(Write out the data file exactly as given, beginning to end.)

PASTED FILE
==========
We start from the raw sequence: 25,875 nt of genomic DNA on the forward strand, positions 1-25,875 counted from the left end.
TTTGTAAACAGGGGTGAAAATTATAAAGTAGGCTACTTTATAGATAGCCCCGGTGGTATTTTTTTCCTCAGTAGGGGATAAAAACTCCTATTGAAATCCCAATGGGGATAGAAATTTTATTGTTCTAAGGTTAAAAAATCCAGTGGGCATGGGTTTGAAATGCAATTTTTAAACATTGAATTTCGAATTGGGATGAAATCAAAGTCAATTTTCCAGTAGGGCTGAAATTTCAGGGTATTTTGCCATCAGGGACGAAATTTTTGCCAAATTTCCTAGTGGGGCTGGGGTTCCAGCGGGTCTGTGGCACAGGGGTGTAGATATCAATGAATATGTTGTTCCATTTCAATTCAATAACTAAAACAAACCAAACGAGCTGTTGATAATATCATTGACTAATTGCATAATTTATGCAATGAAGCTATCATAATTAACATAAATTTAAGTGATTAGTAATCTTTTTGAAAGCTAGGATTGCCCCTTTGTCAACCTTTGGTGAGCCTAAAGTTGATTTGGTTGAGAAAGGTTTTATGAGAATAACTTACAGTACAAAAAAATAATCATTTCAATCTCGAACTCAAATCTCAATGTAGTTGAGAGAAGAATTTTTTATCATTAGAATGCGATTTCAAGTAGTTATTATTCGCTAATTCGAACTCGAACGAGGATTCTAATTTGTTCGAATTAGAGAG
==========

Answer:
We start from the raw sequence: 25,875 nt of genomic DNA on the forward strand, positions 1-25,875 counted from the left end.
TTTGTAAACAGGGGTGAAAATTATAAAGTAGGCTACTTTATAGATAGCCCCGGTGGTATTTTTTTCCTCAGTAGGGGATAAAAACTCCTATTGAAATCCCAATGGGGATAGAAATTTTATTGTTCTAAGGTTAAAAAATCCAGTGGGCATGGGTTTGAAATGCAATTTTTAAACATTGAATTTCGAATTGGGATGAAATCAAAGTCAATTTTCCAGTAGGGCTGAAATTTCAGGGTATTTTGCCATCAGGGACGAAATTTTTGCCAAATTTCCTAGTGGGGCTGGGGTTCCAGCGGGTCTGTGGCACAGGGGTGTAGATATCAATGAATATGTTGTTCCATTTCAATTCAATAACTAAAACAAACCAAACGAGCTGTTGATAATATCATTGACTAATTGCATAATTTATGCAATGAAGCTATCATAATTAACATAAATTTAAGTGATTAGTAATCTTTTTGAAAGCTAGGATTGCCCCTTTGTCAACCTTTGGTGAGCCTAAAGTTGATTTGGTTGAGAAAGGTTTTATGAGAATAACTTACAGTACAAAAAAATAATCATTTCAATCTCGAACTCAAATCTCAATGTAGTTGAGAGAAGAATTTTTTATCATTAGAATGCGATTTCAAGTAGTTATTATTCGCTAATTCGAACTCGAACGAGGATTCTAATTTGTTCGAATTAGAGAG